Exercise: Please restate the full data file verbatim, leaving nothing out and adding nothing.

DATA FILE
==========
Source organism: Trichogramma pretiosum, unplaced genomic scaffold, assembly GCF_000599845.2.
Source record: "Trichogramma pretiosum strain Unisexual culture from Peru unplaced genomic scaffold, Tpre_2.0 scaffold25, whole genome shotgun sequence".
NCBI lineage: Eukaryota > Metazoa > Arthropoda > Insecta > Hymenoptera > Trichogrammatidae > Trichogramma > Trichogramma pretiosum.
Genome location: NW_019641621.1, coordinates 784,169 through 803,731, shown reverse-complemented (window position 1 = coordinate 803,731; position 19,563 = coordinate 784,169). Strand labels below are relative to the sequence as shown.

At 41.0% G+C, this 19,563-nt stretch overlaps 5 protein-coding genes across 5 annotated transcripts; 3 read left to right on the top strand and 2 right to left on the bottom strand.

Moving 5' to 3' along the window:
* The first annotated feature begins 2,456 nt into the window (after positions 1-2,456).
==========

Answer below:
Source organism: Trichogramma pretiosum, unplaced genomic scaffold, assembly GCF_000599845.2.
Source record: "Trichogramma pretiosum strain Unisexual culture from Peru unplaced genomic scaffold, Tpre_2.0 scaffold25, whole genome shotgun sequence".
NCBI lineage: Eukaryota > Metazoa > Arthropoda > Insecta > Hymenoptera > Trichogrammatidae > Trichogramma > Trichogramma pretiosum.
Genome location: NW_019641621.1, coordinates 784,169 through 803,731, shown reverse-complemented (window position 1 = coordinate 803,731; position 19,563 = coordinate 784,169). Strand labels below are relative to the sequence as shown.

At 41.0% G+C, this 19,563-nt stretch overlaps 5 protein-coding genes across 5 annotated transcripts; 3 read left to right on the top strand and 2 right to left on the bottom strand.

Moving 5' to 3' along the window:
* The first annotated feature begins 2,456 nt into the window (after positions 1-2,456).